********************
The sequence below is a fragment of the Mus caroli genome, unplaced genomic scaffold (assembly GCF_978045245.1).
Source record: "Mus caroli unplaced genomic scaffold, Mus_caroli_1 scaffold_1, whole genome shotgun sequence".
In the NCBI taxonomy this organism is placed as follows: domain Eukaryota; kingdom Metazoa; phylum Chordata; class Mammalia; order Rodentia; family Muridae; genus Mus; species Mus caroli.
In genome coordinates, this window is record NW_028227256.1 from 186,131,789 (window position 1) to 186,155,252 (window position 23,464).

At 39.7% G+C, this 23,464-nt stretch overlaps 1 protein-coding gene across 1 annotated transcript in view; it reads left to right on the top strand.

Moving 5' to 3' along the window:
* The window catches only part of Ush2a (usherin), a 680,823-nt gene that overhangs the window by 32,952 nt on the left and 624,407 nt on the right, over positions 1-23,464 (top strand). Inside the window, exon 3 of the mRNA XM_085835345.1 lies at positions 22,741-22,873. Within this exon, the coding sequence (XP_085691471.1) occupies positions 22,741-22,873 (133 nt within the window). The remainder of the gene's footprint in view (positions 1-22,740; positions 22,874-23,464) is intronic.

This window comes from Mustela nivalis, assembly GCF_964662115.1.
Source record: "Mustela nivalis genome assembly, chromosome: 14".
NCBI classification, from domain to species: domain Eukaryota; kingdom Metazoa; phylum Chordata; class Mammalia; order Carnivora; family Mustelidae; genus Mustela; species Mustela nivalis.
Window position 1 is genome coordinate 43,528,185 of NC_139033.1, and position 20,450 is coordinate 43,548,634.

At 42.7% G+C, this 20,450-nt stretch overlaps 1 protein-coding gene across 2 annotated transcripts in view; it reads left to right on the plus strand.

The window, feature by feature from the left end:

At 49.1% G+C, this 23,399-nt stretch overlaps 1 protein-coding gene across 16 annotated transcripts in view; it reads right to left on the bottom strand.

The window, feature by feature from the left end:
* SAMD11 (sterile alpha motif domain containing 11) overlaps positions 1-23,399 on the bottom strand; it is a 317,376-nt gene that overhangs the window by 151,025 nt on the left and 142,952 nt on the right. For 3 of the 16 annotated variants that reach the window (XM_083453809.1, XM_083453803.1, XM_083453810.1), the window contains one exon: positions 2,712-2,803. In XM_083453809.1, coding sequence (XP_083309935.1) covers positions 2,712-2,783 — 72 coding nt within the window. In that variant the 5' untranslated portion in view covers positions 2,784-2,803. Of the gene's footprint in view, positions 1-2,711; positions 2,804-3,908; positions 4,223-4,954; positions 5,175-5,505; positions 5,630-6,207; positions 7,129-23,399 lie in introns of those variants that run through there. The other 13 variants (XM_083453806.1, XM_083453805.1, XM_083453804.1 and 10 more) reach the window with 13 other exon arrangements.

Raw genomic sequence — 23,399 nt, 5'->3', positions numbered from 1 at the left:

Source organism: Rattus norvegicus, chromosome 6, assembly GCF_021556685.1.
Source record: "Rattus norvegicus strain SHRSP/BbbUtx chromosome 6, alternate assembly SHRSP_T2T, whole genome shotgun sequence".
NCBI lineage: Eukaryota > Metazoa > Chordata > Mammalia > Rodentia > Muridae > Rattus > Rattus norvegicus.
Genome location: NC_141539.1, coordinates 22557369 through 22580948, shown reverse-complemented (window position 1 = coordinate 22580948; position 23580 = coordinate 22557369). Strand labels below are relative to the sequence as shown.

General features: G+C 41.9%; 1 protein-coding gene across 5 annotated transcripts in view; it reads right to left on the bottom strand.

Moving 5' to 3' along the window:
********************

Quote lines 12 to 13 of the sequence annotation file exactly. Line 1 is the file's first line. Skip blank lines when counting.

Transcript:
At 42.7% G+C, this 20,450-nt stretch overlaps 1 protein-coding gene across 2 annotated transcripts in view; it reads left to right on the plus strand.

The window, feature by feature from the left end: